Recently, a DeKalb County, Georgia Jury awarded former boxer, Jamil Jenkins, age 34, $ 1.5 Million in damages for a surgery in which Mr. Jenkins went into surgery for a gall bladder removal and ended up with permanent neurological damage due to medical malpractice. During the surgery, the surgeon, Dr. Rodrick Stevenson, while trying to reach the gall bladder was negligent when Jenkin’s right common iliac vein was cut during the procedure.
At the time of his surgery, Jenkins was studying aviation maintenance, had been former car mechanic, security guard, and an amateur boxer, and is now not able to work in any of these fields due to his injuries. In fact, he lives on Social Security Disability benefits and lives with his mother.
The surgeon was an employee of the DeKalb Medical Center and under the legal doctrine of Respondeat Superior the hospital will be responsible for the total amount of the verdict. The doctrine of Respondeat Superior basically states that if an employee is acting in the course of his or her employment for an employer, and the employee is negligent in carrying out his or her duties for the employer, that the employer could be held responsible for the actions of the employee as in this case where the hospital, as the employer, is being held responsible for the actions of the surgeon, the employee.
One of the interesting parts of this case is that both the Defense and the Plaintiff brought in witnesses that were surgeons who had collectively completed 15,000 gall bladder surgeries and they testified that although a known risk of this type of surgery is that an artery or vein could be cut during this procedure that none of them, except for the surgeon in this case, who had 20 years of experience, had ever done so in their careers except for one witness for the Defense who apparently cut an aorta.
Since this indicates that, although there is a risk of this type of injury in this type of surgery, it is highly unlikely and, therefore, the Jury determined that the surgeon in this case had breach the Standard of Care and was negligent and that his negligence caused the nerve damage to the Plaintiff.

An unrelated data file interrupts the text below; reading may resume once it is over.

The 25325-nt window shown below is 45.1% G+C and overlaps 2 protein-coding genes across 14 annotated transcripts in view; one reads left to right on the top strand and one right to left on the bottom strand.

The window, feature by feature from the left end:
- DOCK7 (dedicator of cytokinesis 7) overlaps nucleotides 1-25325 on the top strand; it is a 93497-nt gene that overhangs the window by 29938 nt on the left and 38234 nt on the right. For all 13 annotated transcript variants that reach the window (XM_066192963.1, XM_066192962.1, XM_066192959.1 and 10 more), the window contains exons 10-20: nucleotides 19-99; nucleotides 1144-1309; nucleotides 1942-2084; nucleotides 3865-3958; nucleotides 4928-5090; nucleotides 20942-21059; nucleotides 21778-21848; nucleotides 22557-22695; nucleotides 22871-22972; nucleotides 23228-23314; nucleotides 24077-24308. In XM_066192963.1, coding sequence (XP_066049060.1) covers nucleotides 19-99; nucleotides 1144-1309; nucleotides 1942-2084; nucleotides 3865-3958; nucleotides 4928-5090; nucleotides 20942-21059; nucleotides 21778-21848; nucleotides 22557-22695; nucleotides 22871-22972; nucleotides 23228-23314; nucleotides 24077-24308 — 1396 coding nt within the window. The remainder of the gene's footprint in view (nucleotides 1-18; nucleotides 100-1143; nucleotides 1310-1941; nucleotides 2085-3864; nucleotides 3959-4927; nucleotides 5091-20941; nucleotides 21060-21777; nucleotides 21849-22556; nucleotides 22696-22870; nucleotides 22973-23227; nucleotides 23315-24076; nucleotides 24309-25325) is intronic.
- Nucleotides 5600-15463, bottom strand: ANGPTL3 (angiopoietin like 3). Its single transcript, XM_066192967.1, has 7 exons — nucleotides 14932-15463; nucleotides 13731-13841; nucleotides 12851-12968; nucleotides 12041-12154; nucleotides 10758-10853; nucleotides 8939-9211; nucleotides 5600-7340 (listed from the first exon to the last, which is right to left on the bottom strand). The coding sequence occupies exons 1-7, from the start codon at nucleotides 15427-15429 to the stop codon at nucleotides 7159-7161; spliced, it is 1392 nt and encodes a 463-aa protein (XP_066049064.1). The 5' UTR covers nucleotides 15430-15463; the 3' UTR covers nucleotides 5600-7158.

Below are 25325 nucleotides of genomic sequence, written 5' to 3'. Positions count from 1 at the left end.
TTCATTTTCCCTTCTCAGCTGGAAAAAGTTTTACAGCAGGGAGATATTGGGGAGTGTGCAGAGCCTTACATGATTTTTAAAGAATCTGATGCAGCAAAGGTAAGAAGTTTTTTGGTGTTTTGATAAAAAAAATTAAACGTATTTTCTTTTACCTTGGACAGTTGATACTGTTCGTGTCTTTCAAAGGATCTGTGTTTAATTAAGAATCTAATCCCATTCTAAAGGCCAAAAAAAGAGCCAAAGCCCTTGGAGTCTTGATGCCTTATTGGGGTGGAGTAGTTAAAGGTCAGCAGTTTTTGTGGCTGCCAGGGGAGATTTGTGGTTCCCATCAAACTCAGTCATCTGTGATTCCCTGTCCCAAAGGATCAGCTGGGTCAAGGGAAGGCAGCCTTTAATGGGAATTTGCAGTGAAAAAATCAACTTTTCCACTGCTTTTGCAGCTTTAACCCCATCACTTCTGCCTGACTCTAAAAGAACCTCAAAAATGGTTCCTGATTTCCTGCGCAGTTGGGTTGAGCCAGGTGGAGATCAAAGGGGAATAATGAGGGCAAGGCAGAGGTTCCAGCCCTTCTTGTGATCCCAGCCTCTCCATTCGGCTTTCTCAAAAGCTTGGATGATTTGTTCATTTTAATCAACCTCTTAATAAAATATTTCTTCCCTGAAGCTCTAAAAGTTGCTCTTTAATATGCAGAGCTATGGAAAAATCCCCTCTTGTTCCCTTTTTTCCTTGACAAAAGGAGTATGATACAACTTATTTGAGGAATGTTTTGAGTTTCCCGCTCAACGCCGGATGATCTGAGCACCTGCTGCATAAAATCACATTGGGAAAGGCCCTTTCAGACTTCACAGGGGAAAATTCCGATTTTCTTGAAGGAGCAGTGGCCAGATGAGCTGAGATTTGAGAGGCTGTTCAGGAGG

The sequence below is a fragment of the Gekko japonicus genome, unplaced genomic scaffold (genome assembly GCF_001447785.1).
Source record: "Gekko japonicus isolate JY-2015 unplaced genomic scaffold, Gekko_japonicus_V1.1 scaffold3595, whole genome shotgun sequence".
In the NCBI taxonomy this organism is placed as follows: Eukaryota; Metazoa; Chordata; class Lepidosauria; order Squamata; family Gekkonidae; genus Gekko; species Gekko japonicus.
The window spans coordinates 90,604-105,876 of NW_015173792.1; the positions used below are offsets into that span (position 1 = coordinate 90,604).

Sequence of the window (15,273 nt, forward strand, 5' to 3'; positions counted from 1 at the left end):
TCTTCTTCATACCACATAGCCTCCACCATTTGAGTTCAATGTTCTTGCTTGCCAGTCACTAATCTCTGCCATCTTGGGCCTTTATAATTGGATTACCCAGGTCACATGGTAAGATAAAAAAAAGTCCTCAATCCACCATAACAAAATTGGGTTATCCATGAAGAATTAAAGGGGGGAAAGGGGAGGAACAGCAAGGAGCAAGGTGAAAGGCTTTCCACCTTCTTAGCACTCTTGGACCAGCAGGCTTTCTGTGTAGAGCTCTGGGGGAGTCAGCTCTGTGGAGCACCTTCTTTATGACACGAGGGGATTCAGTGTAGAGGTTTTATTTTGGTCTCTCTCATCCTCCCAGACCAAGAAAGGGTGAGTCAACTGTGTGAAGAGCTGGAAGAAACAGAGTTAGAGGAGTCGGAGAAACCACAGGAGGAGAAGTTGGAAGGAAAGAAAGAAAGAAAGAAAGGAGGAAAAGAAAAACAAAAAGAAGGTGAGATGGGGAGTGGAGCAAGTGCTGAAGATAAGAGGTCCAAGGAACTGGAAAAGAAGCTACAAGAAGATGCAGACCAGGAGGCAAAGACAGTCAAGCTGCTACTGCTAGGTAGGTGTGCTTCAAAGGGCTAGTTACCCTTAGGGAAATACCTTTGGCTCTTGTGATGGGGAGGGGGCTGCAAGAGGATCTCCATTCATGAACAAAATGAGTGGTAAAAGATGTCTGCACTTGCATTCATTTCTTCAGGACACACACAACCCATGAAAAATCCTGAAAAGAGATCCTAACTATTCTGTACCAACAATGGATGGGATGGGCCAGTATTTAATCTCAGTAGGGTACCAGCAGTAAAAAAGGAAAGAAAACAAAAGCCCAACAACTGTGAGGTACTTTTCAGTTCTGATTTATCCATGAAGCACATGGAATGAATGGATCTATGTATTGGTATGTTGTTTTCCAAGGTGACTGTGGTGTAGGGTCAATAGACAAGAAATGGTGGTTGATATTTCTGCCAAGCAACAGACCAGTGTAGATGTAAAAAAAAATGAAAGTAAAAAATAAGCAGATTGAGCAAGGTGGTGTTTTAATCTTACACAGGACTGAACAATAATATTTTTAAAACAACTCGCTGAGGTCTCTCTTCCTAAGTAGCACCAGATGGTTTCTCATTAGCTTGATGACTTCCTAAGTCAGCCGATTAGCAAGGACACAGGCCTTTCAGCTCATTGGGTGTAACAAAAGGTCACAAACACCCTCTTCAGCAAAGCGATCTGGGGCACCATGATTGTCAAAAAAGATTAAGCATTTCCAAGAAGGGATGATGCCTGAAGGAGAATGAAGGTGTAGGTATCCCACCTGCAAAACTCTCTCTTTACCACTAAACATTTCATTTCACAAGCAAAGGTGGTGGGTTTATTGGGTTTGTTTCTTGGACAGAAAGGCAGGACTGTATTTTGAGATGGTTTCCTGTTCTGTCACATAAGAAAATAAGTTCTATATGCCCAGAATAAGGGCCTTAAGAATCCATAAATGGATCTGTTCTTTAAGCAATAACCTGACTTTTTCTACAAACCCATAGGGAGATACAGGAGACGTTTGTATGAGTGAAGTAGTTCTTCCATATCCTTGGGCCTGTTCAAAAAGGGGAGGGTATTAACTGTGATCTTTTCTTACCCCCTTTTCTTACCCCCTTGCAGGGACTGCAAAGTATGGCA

The following are some of the important questions to ask in a Medical Malpractice Case such as this when there is a Deviation from the Standard of Care that results in Nerve Damage, and why each question is important:
1.) What were the Risk Factors Elicited from the Patient?
Why is this important? A complete and thorough medical history must be elicited from the patient prior to surgery such as whether there was a history of focal nerve abnormality in the area of be operated, was there a history of diabetes, was the patient obese, or was there a history of alcoholism, just to name a few of the questions that should be asked and answered prior to surgery.
2.) Which Nerve Injuries did the Patient Develop?
Why is this important? There are four underlying basic pathologic forces responsible for a neuropathy; stretch, compression, generalized ischemia and metabolic. Ultimately, all of these forces cause sufficient ischemia within a nerve to result in transient or permanent nerve structural or functional damage.
I will continue to discuss some of the important questions to ask in a Medical Malpractice Case such as this when there is a Deviation from the Standard of Care that results in Nerve Damage, and why each question is important in my next blog post titled, “DeKalb, Georgia Jury Awards $1.5M to Former Boxer in Medical Malpractice Surgical Case ~ part two.”
At Julie A. Rice, Attorney at Law, & Affiliates we are experts at Medical Malpractice Cases so if you or a loved one has been injured due to Medical Malpractice at any time, with or without surgery, then please Contact Us as soon as possible for your free legal consultation. We are here to assist you, and we look forward to hearing from you soon.